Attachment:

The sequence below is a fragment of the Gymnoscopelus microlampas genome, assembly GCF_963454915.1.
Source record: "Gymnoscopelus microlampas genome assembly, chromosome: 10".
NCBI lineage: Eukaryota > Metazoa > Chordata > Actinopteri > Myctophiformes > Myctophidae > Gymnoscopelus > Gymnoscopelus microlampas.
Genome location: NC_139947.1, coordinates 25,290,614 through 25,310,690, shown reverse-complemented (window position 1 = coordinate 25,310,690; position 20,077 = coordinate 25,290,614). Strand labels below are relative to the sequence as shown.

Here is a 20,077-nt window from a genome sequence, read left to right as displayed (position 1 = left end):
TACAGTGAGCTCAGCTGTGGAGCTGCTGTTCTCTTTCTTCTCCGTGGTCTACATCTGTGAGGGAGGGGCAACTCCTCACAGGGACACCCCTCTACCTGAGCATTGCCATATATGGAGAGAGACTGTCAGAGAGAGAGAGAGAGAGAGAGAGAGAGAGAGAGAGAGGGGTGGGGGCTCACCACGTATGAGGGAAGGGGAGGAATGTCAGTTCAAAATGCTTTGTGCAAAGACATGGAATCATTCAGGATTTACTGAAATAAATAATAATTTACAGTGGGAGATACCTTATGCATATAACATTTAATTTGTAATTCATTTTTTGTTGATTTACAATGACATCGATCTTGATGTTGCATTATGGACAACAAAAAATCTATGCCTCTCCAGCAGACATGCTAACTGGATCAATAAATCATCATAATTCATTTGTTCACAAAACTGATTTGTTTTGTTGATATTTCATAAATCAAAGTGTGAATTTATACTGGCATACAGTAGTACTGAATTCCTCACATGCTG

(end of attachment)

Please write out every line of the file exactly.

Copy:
The sequence below is a fragment of the Gymnoscopelus microlampas genome, assembly GCF_963454915.1.
Source record: "Gymnoscopelus microlampas genome assembly, chromosome: 10".
NCBI lineage: Eukaryota > Metazoa > Chordata > Actinopteri > Myctophiformes > Myctophidae > Gymnoscopelus > Gymnoscopelus microlampas.
Genome location: NC_139947.1, coordinates 25,290,614 through 25,310,690, shown reverse-complemented (window position 1 = coordinate 25,310,690; position 20,077 = coordinate 25,290,614). Strand labels below are relative to the sequence as shown.

Here is a 20,077-nt window from a genome sequence, read left to right as displayed (position 1 = left end):
TACAGTGAGCTCAGCTGTGGAGCTGCTGTTCTCTTTCTTCTCCGTGGTCTACATCTGTGAGGGAGGGGCAACTCCTCACAGGGACACCCCTCTACCTGAGCATTGCCATATATGGAGAGAGACTGTCAGAGAGAGAGAGAGAGAGAGAGAGAGAGAGAGAGAGAGGGGTGGGGGCTCACCACGTATGAGGGAAGGGGAGGAATGTCAGTTCAAAATGCTTTGTGCAAAGACATGGAATCATTCAGGATTTACTGAAATAAATAATAATTTACAGTGGGAGATACCTTATGCATATAACATTTAATTTGTAATTCATTTTTTGTTGATTTACAATGACATCGATCTTGATGTTGCATTATGGACAACAAAAAATCTATGCCTCTCCAGCAGACATGCTAACTGGATCAATAAATCATCATAATTCATTTGTTCACAAAACTGATTTGTTTTGTTGATATTTCATAAATCAAAGTGTGAATTTATACTGGCATACAGTAGTACTGAATTCCTCACATGCTG